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Thank you Ros, for the warm welcome.
I’d like to begin by acknowledging the traditional custodians of the land on which we meet and to pay my respect to elders past, present and emerging.
I extend that respect to all First Nations people who are here with us today.
Thank you particularly to Aunty Lola for your generous Welcome to Country.
I also particularly acknowledge:
- Adjunct Professor Ruth Stewart, National Rural Health Commissioner
- Dr Marita Cowie and Dr Dan Halliday, respectively CEO and President of the Australian College of Rural and Remote Medicine
- Dr Rachel Christmas, newly elected President of the NSW Rural Doctors Association.
Rural Health Month is a timely and important opportunity for Australia’s rural health professionals to come together to focus on the challenges and (indeed) the opportunities of bridging the city-country divide.
It’s an opportunity to pay tribute to those among you who do incredible work in rural and regional communities – those who, as medical professionals, might have taken the road less-travelled.
No doubt you have many stories – some triumphs, some heartbreaks.
And I do want to acknowledge those areas of healthcare where rural communities do worse than their metro/urban/city counterparts and where we need to strive to do better.
I equally want to recognise the successes - of innovation, collaboration and local solutions - where world class care is provided in some of the most remote parts of the country.
I’ve been lucky to visit many communities and wherever these successes occur, I do see it as part of my job to try to capture them to feed back into policy making in Canberra.
Rural health is a key focus of the Australian Government’s commitment to strengthening primary health care right across the country – so that all Australians can access the health care they need, when they need it, as close to home as possible.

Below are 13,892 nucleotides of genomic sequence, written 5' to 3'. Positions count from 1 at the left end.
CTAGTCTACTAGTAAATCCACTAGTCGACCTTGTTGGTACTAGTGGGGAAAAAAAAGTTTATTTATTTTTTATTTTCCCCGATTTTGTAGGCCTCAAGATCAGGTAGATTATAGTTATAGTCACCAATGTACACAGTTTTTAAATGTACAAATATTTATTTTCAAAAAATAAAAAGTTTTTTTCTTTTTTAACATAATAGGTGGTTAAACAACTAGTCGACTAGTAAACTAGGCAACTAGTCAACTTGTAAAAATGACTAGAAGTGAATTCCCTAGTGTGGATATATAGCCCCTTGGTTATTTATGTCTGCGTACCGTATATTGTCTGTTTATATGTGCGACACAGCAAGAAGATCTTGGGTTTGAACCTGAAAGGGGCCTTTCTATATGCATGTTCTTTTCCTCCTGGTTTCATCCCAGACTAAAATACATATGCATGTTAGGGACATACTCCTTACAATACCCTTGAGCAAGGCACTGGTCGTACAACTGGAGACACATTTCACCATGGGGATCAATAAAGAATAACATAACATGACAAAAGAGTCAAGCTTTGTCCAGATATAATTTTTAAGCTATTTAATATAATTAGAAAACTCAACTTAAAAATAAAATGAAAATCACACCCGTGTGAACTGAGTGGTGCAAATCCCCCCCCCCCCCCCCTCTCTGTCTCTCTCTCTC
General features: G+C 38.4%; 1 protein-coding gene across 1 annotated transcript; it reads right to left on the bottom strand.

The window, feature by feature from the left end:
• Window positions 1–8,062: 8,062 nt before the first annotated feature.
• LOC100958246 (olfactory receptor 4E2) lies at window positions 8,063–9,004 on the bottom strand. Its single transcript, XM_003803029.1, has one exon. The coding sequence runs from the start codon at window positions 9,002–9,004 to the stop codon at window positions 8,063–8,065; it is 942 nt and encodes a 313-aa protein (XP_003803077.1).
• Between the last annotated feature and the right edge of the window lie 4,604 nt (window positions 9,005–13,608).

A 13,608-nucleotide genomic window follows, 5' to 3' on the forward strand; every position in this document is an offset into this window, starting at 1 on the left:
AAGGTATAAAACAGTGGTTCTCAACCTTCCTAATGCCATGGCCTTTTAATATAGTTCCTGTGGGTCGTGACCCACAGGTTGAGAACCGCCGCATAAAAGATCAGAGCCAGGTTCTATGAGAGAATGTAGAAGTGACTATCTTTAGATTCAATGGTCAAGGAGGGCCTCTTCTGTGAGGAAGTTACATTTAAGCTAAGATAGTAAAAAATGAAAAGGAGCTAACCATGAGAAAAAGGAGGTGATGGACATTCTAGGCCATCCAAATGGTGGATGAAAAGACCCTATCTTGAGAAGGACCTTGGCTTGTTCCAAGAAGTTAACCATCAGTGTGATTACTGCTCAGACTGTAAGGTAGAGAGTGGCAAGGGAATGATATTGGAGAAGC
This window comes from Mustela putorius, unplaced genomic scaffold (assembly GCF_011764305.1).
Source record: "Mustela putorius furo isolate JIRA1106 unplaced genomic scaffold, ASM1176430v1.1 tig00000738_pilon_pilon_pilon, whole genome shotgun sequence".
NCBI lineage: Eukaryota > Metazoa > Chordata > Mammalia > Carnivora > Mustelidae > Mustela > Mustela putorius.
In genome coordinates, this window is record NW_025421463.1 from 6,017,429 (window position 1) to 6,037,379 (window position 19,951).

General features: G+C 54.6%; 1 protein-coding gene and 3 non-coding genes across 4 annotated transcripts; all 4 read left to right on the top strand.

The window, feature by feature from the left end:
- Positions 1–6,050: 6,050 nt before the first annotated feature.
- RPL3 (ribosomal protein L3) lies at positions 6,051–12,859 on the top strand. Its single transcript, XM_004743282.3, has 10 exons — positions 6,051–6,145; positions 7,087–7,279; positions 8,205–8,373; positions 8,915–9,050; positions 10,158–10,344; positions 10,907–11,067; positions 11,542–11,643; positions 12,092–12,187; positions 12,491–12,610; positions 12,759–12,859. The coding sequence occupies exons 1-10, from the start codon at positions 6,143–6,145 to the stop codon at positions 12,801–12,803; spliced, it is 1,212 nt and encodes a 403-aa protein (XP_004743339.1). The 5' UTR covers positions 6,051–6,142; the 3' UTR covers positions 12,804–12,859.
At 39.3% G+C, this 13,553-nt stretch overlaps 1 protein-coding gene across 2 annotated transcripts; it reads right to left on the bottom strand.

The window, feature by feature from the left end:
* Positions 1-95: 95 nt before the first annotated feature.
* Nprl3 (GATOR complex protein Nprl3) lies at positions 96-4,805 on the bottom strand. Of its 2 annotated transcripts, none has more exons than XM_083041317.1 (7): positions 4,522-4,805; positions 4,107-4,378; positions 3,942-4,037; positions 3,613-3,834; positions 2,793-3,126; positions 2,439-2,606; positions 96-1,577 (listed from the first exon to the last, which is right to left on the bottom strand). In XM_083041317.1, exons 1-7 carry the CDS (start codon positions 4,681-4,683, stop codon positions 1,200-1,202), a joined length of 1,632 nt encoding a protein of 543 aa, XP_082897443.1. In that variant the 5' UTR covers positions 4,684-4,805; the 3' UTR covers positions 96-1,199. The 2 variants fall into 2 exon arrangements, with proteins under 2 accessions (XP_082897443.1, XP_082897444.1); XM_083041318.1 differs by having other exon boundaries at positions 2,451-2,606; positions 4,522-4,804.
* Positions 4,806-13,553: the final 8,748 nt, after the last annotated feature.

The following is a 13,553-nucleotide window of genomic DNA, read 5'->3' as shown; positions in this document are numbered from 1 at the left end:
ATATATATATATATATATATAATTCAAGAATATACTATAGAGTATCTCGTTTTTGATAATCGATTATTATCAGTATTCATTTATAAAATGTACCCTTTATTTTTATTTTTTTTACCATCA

This year’s Budget strongly demonstrates that commitment, with some major primary healthcare measures.
First among them is tripling the bulk billing incentive and boosting Medicare rebate indexation – the single largest investment in bulk billing in the 40-year history of Medicare.
This change means a significant increase to the Medicare payments to bulk bill eligible patients.
In our major cities, it means 34% more for a standard bulk billed Level B 20-minute consultation, taking the Medicare payment for eligible patients to $62.05.
In regional and rural Australia, around 50% more for the same visit.
Depending on location the Medicare payment has risen to between $72.80 and $81.10.
We have seen a positive early response among clinics in different parts of the country where bulk billing or mixed billing is now back as an option.
I hope that applies to some of you here today.
The Budget also funded 58 Medicare Urgent Care Clinics – largely GP-led teams – to grow the primary care footprint and ease pressure on hospital emergency departments.
This rollout is well underway.
In my own community on the Central Coast of NSW, one UCC has just opened in Umina and the second will follow soon in Lake Haven.
Once again general practice has been integral in this initiative and I hope it signifies what the government sees as a partnership between us, brought about by a need to better meet public health needs.
Of course, the workforce challenge is ever-present in this discussion.
A major focus of our efforts is building the right health workforce for rural Australia.
This is because the discrepancy in health outcomes is stubbornly persistent.